It was a message meant to warn investors that stocks were in jeopardy. But, as has been the case for months now, investors ignored the warning.
The message in question came from Morgan Stanley’s chief United States equity strategist Mike Wilson, who noted on Monday that “The puts have expired.” In other words, “With the Fed’s first rate cut in a decade not having the desired effect on markets and a trade deal looking less likely every week, these two puts (the Fed and Trade Deal) may have expired, leaving investors facing the potential reality there is no second half rebound coming.”
The market may have shrugged off the warning and sent the S&P 500 up to the tune of 1.3%, on the heels of comments from Commerce Secretary Wilbur Ross. The country’s chief business development leader explained in a Fox Business news interview that the government had extended a temporary license allowing an otherwise-banned Huawei to do business with U.S. partners.
The added 90 days not only gives its American customers time to make alternative arrangements, but tacitly suggests the current administration is becoming more flexible on trade matters. The Nasdaq Composite outpaced the S&P 500, rallying 1.4% in response to the easing trade tensions with China.
The unwinding of last week’s inversion of the bond yield curve may have played a role in re-inflating confidence as well.
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PG&E Corporation (NYSE:PCG) isn’t out of the woods yet, it seems. Shares of the utility company implicated in last year’s California wildfires had been on the mend. PCG hit bottom in January, when it appeared regulators and lawyers weren’t looking to destroy it. Last Friday, however, a U.S. bankruptcy judge determined that an $18 billion suit against the company for damages and death could proceed after all, even during bankruptcy proceedings. The news sent PCG stock down by 25% today.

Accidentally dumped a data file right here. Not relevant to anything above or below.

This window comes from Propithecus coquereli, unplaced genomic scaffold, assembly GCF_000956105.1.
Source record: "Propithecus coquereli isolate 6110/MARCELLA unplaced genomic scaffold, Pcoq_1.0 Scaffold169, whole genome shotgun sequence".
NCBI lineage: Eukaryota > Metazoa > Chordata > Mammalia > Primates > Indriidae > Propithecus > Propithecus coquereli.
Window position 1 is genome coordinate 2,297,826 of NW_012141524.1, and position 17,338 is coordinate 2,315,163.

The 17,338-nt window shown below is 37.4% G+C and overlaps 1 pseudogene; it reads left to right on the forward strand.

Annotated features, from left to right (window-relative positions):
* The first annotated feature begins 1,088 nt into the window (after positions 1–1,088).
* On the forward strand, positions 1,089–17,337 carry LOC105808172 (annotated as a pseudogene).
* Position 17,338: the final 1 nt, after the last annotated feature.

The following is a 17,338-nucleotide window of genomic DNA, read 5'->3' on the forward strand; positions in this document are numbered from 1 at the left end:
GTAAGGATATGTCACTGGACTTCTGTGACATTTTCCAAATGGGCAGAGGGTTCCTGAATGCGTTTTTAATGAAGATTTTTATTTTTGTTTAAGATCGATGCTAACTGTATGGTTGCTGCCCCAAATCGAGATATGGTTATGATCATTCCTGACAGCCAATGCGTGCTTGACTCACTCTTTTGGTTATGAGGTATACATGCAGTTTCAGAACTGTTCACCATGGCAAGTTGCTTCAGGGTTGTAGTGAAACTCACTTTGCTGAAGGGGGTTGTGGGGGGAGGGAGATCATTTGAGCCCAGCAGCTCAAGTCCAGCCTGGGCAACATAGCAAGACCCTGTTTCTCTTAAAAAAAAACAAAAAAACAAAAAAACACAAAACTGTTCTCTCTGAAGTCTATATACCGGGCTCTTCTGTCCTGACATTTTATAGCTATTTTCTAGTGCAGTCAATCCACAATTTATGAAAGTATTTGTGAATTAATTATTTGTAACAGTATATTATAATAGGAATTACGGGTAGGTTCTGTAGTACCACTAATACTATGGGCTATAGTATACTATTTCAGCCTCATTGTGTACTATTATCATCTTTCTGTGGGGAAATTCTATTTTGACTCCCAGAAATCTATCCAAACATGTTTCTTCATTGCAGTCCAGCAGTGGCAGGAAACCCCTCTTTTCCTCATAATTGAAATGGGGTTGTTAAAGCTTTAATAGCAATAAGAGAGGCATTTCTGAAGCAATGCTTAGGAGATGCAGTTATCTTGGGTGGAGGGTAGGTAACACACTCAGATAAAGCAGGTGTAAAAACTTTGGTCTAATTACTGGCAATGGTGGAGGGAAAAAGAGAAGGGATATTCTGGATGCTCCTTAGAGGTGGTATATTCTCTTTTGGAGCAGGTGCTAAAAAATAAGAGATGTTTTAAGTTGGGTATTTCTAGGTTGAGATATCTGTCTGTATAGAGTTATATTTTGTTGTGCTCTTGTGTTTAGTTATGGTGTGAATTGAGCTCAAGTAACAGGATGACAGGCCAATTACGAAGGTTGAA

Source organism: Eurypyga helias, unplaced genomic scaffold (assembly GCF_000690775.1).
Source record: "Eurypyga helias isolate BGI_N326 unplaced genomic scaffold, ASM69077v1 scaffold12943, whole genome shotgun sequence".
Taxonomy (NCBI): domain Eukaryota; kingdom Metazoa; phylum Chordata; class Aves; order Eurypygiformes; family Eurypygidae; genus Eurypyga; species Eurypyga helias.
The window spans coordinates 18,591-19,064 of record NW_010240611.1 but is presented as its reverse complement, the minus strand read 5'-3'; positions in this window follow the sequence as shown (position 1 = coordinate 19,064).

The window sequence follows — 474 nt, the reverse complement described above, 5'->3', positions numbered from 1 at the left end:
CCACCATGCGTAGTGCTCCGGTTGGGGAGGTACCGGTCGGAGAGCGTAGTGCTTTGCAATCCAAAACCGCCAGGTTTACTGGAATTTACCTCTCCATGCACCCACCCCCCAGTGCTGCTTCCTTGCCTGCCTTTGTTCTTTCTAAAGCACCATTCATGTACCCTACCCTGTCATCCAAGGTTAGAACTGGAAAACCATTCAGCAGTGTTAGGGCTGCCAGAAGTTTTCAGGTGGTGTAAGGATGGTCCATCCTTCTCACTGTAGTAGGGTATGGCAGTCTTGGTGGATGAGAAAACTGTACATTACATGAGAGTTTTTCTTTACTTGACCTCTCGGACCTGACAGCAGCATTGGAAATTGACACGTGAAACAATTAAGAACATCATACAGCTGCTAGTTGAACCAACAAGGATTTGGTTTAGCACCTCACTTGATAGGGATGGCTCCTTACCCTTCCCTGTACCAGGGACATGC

Sina (NASDAQ:SINA) rallied 15% on Monday, after reporting earnings of 73 cents per share on revenue of $533.1 million. Analysts were only calling for a top line of $510.2 million and earnings of 47 cents per share.
The move would inspire other Chinese stocks higher, boosted by hope for repaired trade relations. Weibo (NASDAQ:WB) was one of them. Compared to Twitter (NYSE:TWTR), WB stock jumped 14% on Monday in step with other Chinese names after posting a solid second-quarter earnings beat of its own.
Bio-pharma name Jaguar Health (NASDAQ:JAGX) reported on Monday that its Crofelemer had proven effective as a means of controlling diarrhea in dogs that had been dosed with tyrosine kinase inhibitor. Tyrosine kinase inhibitors are a means of fighting cancer in human patients, but they can cause dire side effects. Jaguar Health hopes to use Crofelemer in human clinical investigations in the future.
A relatively obscure Zscaler (NASDAQ:ZS) took center stage on Monday, falling 11% after OTR Global downgraded the cybersecurity name. Over the course of the past 12 months ZS shares had doubled in value. This made the stock an easy profit-taking target.
Bouyed by Sina, Chinese stocks also bounced on possibly improving trade ties with the United States as well. However, it was stocks of companies that digitally serve Chinese consumers that led the way. Iqiyi (NASDAQ:IQ), sometimes referred to as the Netflix (NASDAQ:NFLX) of China, gained more than 6% headed into its post-close earnings report that had some investors hopeful.
Baidu (NASDAQ:BIDU) was up more than 8% in front of its earnings report slated for release after the closing bell rang as well.
As of the time of this writing, James Brumley did not hold a position in any of the aforementioned securities. To learn more about James, visit his site at jamesbrumley.com, or follow him on twitter at @jbrumley.
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